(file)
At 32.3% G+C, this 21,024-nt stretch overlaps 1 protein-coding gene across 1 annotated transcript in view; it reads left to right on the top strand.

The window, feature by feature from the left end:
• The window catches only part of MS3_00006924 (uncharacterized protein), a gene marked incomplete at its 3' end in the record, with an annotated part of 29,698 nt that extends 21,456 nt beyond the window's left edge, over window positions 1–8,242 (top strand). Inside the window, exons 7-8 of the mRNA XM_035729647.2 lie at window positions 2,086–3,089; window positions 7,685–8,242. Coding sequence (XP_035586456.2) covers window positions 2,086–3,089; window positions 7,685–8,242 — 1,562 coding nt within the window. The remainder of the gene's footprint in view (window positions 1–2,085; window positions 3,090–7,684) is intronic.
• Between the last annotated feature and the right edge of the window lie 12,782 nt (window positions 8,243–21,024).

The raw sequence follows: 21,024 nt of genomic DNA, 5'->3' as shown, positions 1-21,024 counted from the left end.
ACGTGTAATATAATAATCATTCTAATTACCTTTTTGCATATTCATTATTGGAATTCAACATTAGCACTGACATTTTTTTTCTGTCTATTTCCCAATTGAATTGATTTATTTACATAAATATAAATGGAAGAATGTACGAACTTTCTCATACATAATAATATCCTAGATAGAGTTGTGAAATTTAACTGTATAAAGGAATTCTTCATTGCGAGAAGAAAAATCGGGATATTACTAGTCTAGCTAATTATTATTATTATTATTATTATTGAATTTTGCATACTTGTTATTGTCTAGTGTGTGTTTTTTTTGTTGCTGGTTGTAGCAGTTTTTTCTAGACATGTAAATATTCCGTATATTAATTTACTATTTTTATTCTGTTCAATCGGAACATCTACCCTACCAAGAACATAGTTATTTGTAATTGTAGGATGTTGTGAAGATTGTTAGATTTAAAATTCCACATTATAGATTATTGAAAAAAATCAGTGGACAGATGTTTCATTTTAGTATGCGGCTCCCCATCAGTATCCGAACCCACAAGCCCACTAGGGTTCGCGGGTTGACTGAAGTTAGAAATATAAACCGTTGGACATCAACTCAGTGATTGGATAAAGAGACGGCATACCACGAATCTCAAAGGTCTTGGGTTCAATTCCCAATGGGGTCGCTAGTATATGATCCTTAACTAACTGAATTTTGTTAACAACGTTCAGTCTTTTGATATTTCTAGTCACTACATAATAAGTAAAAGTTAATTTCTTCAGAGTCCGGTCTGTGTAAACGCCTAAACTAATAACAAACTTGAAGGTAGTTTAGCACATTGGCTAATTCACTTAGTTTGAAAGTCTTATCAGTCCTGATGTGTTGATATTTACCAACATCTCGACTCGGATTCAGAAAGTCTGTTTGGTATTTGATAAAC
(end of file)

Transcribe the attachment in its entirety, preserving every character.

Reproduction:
At 32.3% G+C, this 21,024-nt stretch overlaps 1 protein-coding gene across 1 annotated transcript in view; it reads left to right on the top strand.

The window, feature by feature from the left end:
• The window catches only part of MS3_00006924 (uncharacterized protein), a gene marked incomplete at its 3' end in the record, with an annotated part of 29,698 nt that extends 21,456 nt beyond the window's left edge, over window positions 1–8,242 (top strand). Inside the window, exons 7-8 of the mRNA XM_035729647.2 lie at window positions 2,086–3,089; window positions 7,685–8,242. Coding sequence (XP_035586456.2) covers window positions 2,086–3,089; window positions 7,685–8,242 — 1,562 coding nt within the window. The remainder of the gene's footprint in view (window positions 1–2,085; window positions 3,090–7,684) is intronic.
• Between the last annotated feature and the right edge of the window lie 12,782 nt (window positions 8,243–21,024).

The raw sequence follows: 21,024 nt of genomic DNA, 5'->3' as shown, positions 1-21,024 counted from the left end.
ACGTGTAATATAATAATCATTCTAATTACCTTTTTGCATATTCATTATTGGAATTCAACATTAGCACTGACATTTTTTTTCTGTCTATTTCCCAATTGAATTGATTTATTTACATAAATATAAATGGAAGAATGTACGAACTTTCTCATACATAATAATATCCTAGATAGAGTTGTGAAATTTAACTGTATAAAGGAATTCTTCATTGCGAGAAGAAAAATCGGGATATTACTAGTCTAGCTAATTATTATTATTATTATTATTATTGAATTTTGCATACTTGTTATTGTCTAGTGTGTGTTTTTTTTGTTGCTGGTTGTAGCAGTTTTTTCTAGACATGTAAATATTCCGTATATTAATTTACTATTTTTATTCTGTTCAATCGGAACATCTACCCTACCAAGAACATAGTTATTTGTAATTGTAGGATGTTGTGAAGATTGTTAGATTTAAAATTCCACATTATAGATTATTGAAAAAAATCAGTGGACAGATGTTTCATTTTAGTATGCGGCTCCCCATCAGTATCCGAACCCACAAGCCCACTAGGGTTCGCGGGTTGACTGAAGTTAGAAATATAAACCGTTGGACATCAACTCAGTGATTGGATAAAGAGACGGCATACCACGAATCTCAAAGGTCTTGGGTTCAATTCCCAATGGGGTCGCTAGTATATGATCCTTAACTAACTGAATTTTGTTAACAACGTTCAGTCTTTTGATATTTCTAGTCACTACATAATAAGTAAAAGTTAATTTCTTCAGAGTCCGGTCTGTGTAAACGCCTAAACTAATAACAAACTTGAAGGTAGTTTAGCACATTGGCTAATTCACTTAGTTTGAAAGTCTTATCAGTCCTGATGTGTTGATATTTACCAACATCTCGACTCGGATTCAGAAAGTCTGTTTGGTATTTGATAAAC